Lowering the temperature of your betta tank from 80 degrees to a range from 76 – 78 degrees will heighten the chances of successful betta mating. Something about the lower betta temperature gets these fish ready to cuddle and snuggle, and is a prerequisite for the bubble nest betta to deliver fry.

3 – Pour on The Calories!

The betta mating process requires a lot of energy to be expended, so make sure you are feeding your fish extra for a week or two before you introduce them to your mating tank. Overfeeding can be deadly, as bettas can develop Betta Dropsy disease. Just slowly ramp up their feeding, and you will be fine.

4 – Separate Before You Consummate!

Your bubble nest betta male and betta female should be kept in different tanks, but next to each other so they can see each other. Keep an opaque board or sheet between the two tanks, and remove every two or three days and watch their behavior. If the betta female shows her vertical bars (a deep vertical striping on her body), her dorsal fin is erect, and looks in the direction of the male, she is ready.

5 – Blow Some Bubbles Daddy!

Everything at this point is a go, as long as the male has created a bubble nest in his tank. After the pair sees each other and seem to be getting after each other, he should start to create a nest of bubbles at the surface of his water.

6 – Introducing Mr and Mrs Bubble Nest Betta!

Now you are ready to introduce the pair to the spawning tank. Have some sort of structure in the tank so the betta female can hide from the male if she needs to. Introduce the female first, and put her behind a transparent barrier. Add the male, turn the heat to 81 – 82 degrees, and watch for the male to create his bubble nest. After he has done this, remove the barrier, and consider your betta mating a success.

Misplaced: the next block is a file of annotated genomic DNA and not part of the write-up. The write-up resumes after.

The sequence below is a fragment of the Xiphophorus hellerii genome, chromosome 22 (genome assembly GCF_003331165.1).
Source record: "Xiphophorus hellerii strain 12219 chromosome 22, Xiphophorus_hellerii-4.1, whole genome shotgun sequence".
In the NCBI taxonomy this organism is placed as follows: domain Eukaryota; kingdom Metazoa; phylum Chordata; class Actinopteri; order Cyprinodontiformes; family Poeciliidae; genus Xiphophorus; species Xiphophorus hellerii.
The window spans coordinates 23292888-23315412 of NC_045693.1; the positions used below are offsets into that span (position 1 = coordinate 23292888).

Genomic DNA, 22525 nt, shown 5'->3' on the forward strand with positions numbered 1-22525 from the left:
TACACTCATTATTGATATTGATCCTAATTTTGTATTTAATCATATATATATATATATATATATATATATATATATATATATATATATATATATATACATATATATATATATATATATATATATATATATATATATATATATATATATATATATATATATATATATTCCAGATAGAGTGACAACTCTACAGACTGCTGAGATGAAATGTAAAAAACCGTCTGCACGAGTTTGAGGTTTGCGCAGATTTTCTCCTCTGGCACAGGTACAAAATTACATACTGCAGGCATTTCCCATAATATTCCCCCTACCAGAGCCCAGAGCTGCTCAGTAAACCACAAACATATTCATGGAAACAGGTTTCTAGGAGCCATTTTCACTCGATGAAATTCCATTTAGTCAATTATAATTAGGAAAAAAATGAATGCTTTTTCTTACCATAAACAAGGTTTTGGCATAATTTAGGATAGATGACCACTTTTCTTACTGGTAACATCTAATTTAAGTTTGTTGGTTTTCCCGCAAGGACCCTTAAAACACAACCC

Hi guys,
Elizabeth here.
I just wanted to let you in on a special offer that a friend of mine has made available to the readers of my blog.

Adam Short has been raising Betta Fish for over 25 years, and has compiled all his extensive knowledge into the most comprehensive, no “B. S.” (baloney sandwich) betta care guide I have found. I have personally been raising bettas for 20 years, and was amazed at the amount of information in this e-Book that I would never have known, like how to get bettas to live up to 5 years!

For a limited time, if you use this special link …
http://www.GodzillaFish.info
you will receive this amazing Betta Care Guide
at a special price, and
4 FREE bonuses.

Here’s what you get –

1 – Betta Care Guide – regular price $19.77 – sale price $14.77
Already over 970 happy customers. (I personally value this guide at over $100, it is that good.)

2 – Medicine Checklist – regular price $4.95 – sale price FREE!
A list of products to keep in your Betta medicine chest. A must have.

3 – Online Shopping Checklist – regular price $4.95 – sale price FREE!
A list of the best places to shop online for Betta supplies.

4 – Aquarium Checklist – regular price $4.95 – sale price FREE!
A complete list of all of the items you need to start and run your Betta aquarium the right way.

5 – Specific Offers and Reviews – regular price $4.95 – sale price FREE!

This is a $39.57 value … and you can get it today for only $14.77.
That’s about the cost of two betta fish (or one nice one!).

Adam is allowing this special offer to go to only the
NEXT 50 36 buyers who use this special link … http://www.GodzillaFish.info

This is the same course I refer to every day, and I know it can help enrich your life and the lives of your beautiful bettas.

Elizabeth

P.S.
When you get the course, let me know
what you think and I will post
your input here!

ElizabethChristopher@BettaFacts.info